Enni Kukka Tuomala gets DI audience to try a simple exercise in 'empathy building' by using a pink balloon.
Enni Kukka Tuomala gets DI audience to try a simple exercise in 'empathy building' by using a pink balloon.
Image: Supplied

ENNI-KUKKA TUOMALA DESIGNS FOR EMPATHY

Possibly the world’s first ‘empathy designer’, Enni-Kukka Tuomala gave an eye-opening presentation that included one of the conference’s most successful audience interactive moments. Tuomala’s mantra is ‘Be Radically Empathic’ and she challenged the DI audience to move on from using empathy as an ingredient in design to making it an outcome of design. In other words, she said, designers should aim to be ‘catalysts for empathy’.

To illustrate the importance of this task, Tuomala referenced rising intolerance and insularity around the world – suggesting that the 20th-century idea of a ‘melting pot’ of cultures has in the past few years devolved into something more like ‘a mosaic of segmented communities’. Designers need to work against ‘the globalisation of indifference’, she said.

Tuomala then outlined two of her own projects, which include: long-term work with six members (from five different political parties) of the Finnish parliament, and her Campaign For Empathy project in the Royal Docks area of London in 2019.

The aim of the former is to come up with a set of simple ‘tools for empathy building’ between politicians. She demonstrated one of these by getting the DI audience to try a simple exercise using the pink balloon that had been placed on each delegate’s seat. Could she start work with South African parliamentarians right away, please?

IBRAHIM MAHAMA SHOWS HOW ARTISTS CAN MAKE A DIFFERENCE

Ghanaian artist Ibrahim Mahama talked about some of the thinking behind his remarkable artworks – often featuring the jute sacks in which cocoa and coffee are transported. Mahama’s work is bold and monumental – how else to describe entire buildings wrapped in upcycled jute sacks? – and keenly interested in the ‘idea and history’ of work. The context in which his pieces are displayed is also key to how they, and their meaning is perceived.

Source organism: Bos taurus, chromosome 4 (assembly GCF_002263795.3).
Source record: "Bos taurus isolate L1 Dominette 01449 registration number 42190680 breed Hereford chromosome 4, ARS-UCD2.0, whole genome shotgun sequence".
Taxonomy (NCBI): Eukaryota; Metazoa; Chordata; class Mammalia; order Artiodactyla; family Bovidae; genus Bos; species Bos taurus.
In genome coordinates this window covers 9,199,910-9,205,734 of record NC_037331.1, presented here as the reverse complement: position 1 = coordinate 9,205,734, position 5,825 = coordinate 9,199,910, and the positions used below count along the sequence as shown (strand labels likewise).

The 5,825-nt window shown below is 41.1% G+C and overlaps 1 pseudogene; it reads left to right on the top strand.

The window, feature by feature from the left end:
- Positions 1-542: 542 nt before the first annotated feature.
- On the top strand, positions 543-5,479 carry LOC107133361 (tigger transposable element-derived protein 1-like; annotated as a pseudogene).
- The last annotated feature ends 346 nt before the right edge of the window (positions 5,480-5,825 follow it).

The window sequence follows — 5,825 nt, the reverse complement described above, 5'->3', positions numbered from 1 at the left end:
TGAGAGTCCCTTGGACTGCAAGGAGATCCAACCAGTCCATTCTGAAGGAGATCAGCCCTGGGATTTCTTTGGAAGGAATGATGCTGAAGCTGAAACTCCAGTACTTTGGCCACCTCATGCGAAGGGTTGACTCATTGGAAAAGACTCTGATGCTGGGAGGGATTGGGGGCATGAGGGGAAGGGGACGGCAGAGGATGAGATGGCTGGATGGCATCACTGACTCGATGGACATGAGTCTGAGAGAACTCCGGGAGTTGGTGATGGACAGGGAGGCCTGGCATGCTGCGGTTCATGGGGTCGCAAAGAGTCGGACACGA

Internationally recognised, Mahama’s work has been shown around the world and usually ends up being owned by a prestigious institution in the global north.

Malam Dodoo National Theatre, Accra Central Ghana, by Ibrahim Mahama.
Malam Dodoo National Theatre, Accra Central Ghana, by Ibrahim Mahama.
Image: Ibrahim Mahama

Going beyond his own displayed artworks, is the artist’s insistence on staying connected to where he comes from. This is much more than a mere verbal gesture in his case … Mahama has used his earnings as an artist to buy up land, buildings – and even an old rusted aircraft – in his native country, and remodel these for use as classrooms, art display spaces and community meeting places. His insistence on the importance of young children in the global south being given the opportunity to experience, explore new ideas and ways of expressing themselves most definitely struck a chord with the DI audience.

JEANNE GANG’S ARCHITECTURE OF CONNECTION

Currently one of the world’s top architects with a prolific practice based in Chicago, New York and San Francisco in the USA, Jeanne Gang of Studio Gang opened by declaring that, in her view, architecture is a process that connects people to their environment and builds relationships. Her way of working is all about ‘actionable idealism’ – the possibilities of which she then demonstrated by showing some of her studio’s most brilliant projects.

Solar Carve by Studio Gang.
Solar Carve by Studio Gang.
Image: Tom Harris

Gang also unpacked the various levels – from family to friends, community and humanity as a whole – on which one might make a difference in the world, and referred constantly to these in relation to her work.

From ‘bioblitzing’ the rooftop garden on the building in which her Chicago studio is situated, to exploring state-of-the-art ‘solar carving’ in high-rise towers that ensures that sunlight still flows to the areas in the ground around them, to the novel idea of ‘balcony networking’ as a way of turning tower blocks into places of connection, it’s clear that the buildings Gang is creating genuinely foster the ‘building of relationships’ she outlined at the start of her talk. One of the key points was her emphasis on the importance of considering and understanding biodiversity in every project – perhaps especially in urban environments.

Gang concluded by suggesting a project for Cape Town that also got a very enthusiastic response from the DI audience. Why not combine the need to further boost tourism with education, fun and an emphasis on biodiversity by building a new centre for South African biodiversity in Cape Town, Gang asked. Why not, indeed!

PLUS: THE WINNER OF THE MOST BEAUTIFUL OBJECT IN SOUTH AFRICA AWARD

The winner of DI 2020’s Most Beautiful Object in South Africa Award was announced on Friday afternoon. Voted for by the public, it went to Port Elizabeth community project Izandla Yethu’s Delicate bracelet made from upcycled corrugated iron. Many congratulations to them!

Izandla Yethu Delicate bracelet wins Most Beautiful Object in South Africa Award.
Izandla Yethu Delicate bracelet wins Most Beautiful Object in South Africa Award.
Image: Supplied
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